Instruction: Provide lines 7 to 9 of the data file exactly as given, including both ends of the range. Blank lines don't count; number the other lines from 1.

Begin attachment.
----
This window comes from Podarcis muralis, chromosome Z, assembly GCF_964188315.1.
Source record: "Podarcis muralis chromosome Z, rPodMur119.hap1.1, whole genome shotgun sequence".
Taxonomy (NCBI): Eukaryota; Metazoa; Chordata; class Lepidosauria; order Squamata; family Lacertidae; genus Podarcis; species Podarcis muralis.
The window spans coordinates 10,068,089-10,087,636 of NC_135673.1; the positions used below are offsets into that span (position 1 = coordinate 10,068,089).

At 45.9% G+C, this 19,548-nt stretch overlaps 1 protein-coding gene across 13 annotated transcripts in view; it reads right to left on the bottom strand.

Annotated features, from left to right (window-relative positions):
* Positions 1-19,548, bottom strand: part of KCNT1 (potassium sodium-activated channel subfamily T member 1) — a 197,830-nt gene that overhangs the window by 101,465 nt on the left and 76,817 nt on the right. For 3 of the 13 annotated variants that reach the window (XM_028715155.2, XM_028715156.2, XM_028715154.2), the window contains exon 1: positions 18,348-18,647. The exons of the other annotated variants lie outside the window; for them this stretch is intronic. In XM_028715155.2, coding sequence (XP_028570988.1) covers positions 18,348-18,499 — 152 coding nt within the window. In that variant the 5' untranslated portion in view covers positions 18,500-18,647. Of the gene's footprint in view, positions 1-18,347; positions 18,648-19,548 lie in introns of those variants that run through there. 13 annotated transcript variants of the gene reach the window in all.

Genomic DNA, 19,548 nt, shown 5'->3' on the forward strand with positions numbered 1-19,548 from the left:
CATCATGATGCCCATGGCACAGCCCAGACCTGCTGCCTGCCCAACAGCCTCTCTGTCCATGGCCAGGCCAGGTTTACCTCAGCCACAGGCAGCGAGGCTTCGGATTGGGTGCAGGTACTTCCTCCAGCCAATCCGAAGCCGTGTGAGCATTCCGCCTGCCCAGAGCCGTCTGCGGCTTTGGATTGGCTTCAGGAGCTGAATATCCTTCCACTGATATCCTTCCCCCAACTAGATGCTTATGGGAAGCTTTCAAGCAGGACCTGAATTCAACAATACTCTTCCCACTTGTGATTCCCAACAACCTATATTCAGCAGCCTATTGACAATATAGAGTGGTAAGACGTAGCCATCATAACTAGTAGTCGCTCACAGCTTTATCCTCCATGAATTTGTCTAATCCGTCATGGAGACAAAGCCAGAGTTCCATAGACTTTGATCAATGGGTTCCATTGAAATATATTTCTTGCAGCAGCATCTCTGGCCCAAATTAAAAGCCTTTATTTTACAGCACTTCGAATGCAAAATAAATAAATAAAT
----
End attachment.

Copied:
* Positions 1-19,548, bottom strand: part of KCNT1 (potassium sodium-activated channel subfamily T member 1) — a 197,830-nt gene that overhangs the window by 101,465 nt on the left and 76,817 nt on the right. For 3 of the 13 annotated variants that reach the window (XM_028715155.2, XM_028715156.2, XM_028715154.2), the window contains exon 1: positions 18,348-18,647. The exons of the other annotated variants lie outside the window; for them this stretch is intronic. In XM_028715155.2, coding sequence (XP_028570988.1) covers positions 18,348-18,499 — 152 coding nt within the window. In that variant the 5' untranslated portion in view covers positions 18,500-18,647. Of the gene's footprint in view, positions 1-18,347; positions 18,648-19,548 lie in introns of those variants that run through there. 13 annotated transcript variants of the gene reach the window in all.

Genomic DNA, 19,548 nt, shown 5'->3' on the forward strand with positions numbered 1-19,548 from the left:
CATCATGATGCCCATGGCACAGCCCAGACCTGCTGCCTGCCCAACAGCCTCTCTGTCCATGGCCAGGCCAGGTTTACCTCAGCCACAGGCAGCGAGGCTTCGGATTGGGTGCAGGTACTTCCTCCAGCCAATCCGAAGCCGTGTGAGCATTCCGCCTGCCCAGAGCCGTCTGCGGCTTTGGATTGGCTTCAGGAGCTGAATATCCTTCCACTGATATCCTTCCCCCAACTAGATGCTTATGGGAAGCTTTCAAGCAGGACCTGAATTCAACAATACTCTTCCCACTTGTGATTCCCAACAACCTATATTCAGCAGCCTATTGACAATATAGAGTGGTAAGACGTAGCCATCATAACTAGTAGTCGCTCACAGCTTTATCCTCCATGAATTTGTCTAATCCGTCATGGAGACAAAGCCAGAGTTCCATAGACTTTGATCAATGGGTTCCATTGAAATATATTTCTTGCAGCAGCATCTCTGGCCCAAATTAAAAGCCTTTATTTTACAGCACTTCGAATGCAAAATAAATAAATAAAT